First, there are so many varieties of stevia that grow naturally in Paraguay that farmers can continuously improve the taste of without resorting to genetic engineering, simply by cross breeding. Also Paraguayan stevia can be harvested year around, as opposed to twice a year or so in China. We will see more and more stevia being produced in Paraguay, Kenya and other places with similar climates as it becomes more popular, but like French wine or Florida oranges, we like our Paraguayan stevia. If we ever source from China, it would probably be for ingredients used in traditional Chinese medicine.

Will Cid Botanicals be expanding into other product areas?

RC: Despite our humble beginnings, Cid Botanicals has big plans for the future. We want to help spread more nutritious and healthy foods found in our region to the rest of the world. The amazing diversity of plant life in South America cannot be ignored, and not sharing those with the world would be against our values.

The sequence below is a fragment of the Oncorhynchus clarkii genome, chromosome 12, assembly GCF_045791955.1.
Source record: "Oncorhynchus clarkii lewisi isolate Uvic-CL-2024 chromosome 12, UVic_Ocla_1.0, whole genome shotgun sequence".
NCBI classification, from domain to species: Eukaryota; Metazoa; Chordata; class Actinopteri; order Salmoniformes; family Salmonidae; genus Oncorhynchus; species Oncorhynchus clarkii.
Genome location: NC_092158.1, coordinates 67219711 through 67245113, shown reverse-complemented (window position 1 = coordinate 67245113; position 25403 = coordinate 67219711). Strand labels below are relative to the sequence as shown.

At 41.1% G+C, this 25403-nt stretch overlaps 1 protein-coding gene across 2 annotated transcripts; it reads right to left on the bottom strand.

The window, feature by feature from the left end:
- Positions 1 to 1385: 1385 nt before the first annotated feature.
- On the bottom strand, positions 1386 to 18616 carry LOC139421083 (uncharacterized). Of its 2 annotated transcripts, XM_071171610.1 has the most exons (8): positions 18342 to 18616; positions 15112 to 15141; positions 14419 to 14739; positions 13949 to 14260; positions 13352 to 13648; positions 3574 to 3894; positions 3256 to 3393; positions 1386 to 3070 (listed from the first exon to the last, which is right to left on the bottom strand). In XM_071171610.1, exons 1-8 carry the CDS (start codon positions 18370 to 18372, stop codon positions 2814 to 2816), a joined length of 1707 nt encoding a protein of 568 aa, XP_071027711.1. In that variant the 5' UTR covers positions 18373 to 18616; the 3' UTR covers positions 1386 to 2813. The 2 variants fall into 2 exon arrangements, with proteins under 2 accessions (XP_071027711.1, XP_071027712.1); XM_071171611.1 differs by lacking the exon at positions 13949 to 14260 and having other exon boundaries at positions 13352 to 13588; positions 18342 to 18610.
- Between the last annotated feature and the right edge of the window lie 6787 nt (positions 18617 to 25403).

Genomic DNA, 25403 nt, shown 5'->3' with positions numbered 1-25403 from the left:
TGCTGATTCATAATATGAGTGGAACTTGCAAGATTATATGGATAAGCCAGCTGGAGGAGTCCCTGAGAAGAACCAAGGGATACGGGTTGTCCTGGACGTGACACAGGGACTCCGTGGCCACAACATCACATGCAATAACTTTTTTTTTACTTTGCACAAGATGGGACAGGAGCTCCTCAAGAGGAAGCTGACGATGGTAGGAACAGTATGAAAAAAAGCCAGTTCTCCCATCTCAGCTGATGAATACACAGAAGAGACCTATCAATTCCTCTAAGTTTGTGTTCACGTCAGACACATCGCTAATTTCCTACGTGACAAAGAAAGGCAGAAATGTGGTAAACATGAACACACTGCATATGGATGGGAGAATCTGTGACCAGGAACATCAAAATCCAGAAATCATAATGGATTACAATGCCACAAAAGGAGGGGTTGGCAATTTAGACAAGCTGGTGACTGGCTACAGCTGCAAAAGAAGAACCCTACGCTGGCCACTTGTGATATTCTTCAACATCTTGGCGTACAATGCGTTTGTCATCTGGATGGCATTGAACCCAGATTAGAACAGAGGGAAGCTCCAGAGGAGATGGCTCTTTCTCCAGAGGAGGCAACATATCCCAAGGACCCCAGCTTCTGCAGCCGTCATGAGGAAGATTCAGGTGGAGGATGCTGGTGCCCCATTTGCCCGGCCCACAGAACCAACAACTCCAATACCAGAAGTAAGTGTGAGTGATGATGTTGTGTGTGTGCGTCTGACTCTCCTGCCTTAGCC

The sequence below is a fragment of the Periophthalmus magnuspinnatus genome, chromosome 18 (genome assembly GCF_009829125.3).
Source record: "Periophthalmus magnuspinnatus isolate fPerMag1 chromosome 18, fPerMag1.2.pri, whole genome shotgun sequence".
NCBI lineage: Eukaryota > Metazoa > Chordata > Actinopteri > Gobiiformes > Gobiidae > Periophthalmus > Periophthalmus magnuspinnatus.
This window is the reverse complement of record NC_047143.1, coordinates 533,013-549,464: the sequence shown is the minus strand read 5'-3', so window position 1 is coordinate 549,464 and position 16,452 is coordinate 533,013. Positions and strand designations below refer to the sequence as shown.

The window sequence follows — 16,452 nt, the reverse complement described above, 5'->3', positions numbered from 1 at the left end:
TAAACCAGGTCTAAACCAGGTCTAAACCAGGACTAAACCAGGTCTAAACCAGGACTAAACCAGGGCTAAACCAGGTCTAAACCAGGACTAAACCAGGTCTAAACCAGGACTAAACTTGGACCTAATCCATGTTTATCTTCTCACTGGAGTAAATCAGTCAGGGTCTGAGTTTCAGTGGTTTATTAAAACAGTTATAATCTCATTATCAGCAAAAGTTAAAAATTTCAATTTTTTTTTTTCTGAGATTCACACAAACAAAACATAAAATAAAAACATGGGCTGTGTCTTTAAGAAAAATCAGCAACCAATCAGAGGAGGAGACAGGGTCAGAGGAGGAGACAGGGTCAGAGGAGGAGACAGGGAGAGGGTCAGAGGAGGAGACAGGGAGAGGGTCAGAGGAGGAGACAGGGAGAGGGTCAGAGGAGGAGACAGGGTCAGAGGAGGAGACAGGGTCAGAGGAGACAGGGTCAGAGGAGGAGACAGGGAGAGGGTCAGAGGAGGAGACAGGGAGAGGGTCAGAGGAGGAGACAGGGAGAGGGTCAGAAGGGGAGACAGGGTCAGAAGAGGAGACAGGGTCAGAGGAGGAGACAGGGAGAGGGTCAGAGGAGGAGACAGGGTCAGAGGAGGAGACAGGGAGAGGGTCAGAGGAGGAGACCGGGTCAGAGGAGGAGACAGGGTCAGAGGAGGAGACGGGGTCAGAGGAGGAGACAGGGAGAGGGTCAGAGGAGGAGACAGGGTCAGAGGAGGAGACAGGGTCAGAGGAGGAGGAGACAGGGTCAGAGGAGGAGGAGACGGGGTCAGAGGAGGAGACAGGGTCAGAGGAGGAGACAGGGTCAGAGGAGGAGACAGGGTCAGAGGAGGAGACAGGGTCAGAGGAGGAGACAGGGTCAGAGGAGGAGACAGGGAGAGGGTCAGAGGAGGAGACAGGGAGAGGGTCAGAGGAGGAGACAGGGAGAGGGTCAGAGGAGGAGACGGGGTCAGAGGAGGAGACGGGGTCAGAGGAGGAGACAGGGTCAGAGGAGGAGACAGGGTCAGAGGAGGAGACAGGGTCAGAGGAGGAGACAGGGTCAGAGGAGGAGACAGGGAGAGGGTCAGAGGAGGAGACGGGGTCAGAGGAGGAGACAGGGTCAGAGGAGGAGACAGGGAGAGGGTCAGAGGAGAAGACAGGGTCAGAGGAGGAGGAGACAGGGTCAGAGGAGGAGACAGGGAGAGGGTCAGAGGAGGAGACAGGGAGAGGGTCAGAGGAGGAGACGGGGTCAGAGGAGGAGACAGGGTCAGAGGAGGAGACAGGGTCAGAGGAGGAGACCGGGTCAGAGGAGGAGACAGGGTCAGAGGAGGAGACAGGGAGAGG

However, right now we are focused on launching our stevia product line and making sure we do it right before venturing into different areas. You can expect liquid versions of our stevia as well as other user-friendly applications to come to market in the near future. One thing is clear: we will always look for science-backed health benefits in all our botanical-based products, and never shy away from the wisdom of our ancestral past, whether it’s from Asia, Europe, Africa or the Americas.